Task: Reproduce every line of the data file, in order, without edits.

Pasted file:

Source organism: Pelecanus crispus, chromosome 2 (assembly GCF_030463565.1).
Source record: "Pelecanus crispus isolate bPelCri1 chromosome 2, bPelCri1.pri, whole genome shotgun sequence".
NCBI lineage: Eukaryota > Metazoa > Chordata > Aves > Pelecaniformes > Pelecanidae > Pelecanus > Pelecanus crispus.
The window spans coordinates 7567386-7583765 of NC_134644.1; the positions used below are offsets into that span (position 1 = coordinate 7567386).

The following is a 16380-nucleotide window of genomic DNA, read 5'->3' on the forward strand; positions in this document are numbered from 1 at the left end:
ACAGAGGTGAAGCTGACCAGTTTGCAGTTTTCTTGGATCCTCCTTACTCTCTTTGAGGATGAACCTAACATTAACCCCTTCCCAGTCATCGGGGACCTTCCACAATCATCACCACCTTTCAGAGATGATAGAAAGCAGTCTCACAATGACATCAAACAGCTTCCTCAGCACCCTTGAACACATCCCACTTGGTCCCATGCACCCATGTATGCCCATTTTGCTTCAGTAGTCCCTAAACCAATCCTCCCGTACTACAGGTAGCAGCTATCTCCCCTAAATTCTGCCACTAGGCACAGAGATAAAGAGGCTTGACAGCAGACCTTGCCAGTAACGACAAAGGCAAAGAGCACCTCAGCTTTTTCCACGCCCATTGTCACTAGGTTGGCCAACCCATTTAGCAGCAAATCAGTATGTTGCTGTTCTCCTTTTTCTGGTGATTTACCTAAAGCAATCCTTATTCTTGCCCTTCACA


Source organism: Pelecanus crispus, chromosome 2 (assembly GCF_030463565.1).
Source record: "Pelecanus crispus isolate bPelCri1 chromosome 2, bPelCri1.pri, whole genome shotgun sequence".
NCBI lineage: Eukaryota > Metazoa > Chordata > Aves > Pelecaniformes > Pelecanidae > Pelecanus > Pelecanus crispus.
The window spans coordinates 7567386-7583765 of NC_134644.1; the positions used below are offsets into that span (position 1 = coordinate 7567386).

The following is a 16380-nucleotide window of genomic DNA, read 5'->3' on the forward strand; positions in this document are numbered from 1 at the left end:
ACAGAGGTGAAGCTGACCAGTTTGCAGTTTTCTTGGATCCTCCTTACTCTCTTTGAGGATGAACCTAACATTAACCCCTTCCCAGTCATCGGGGACCTTCCACAATCATCACCACCTTTCAGAGATGATAGAAAGCAGTCTCACAATGACATCAAACAGCTTCCTCAGCACCCTTGAACACATCCCACTTGGTCCCATGCACCCATGTATGCCCATTTTGCTTCAGTAGTCCCTAAACCAATCCTCCCGTACTACAGGTAGCAGCTATCTCCCCTAAATTCTGCCACTAGGCACAGAGATAAAGAGGCTTGACAGCAGACCTTGCCAGTAACGACAAAGGCAAAGAGCACCTCAGCTTTTTCCACGCCCATTGTCACTAGGTTGGCCAACCCATTTAGCAGCAAATCAGTATGTTGCTGTTCTCCTTTTTCTGGTGATTTACCTAAAGCAATCCTTATTCTTGCCCTTCACA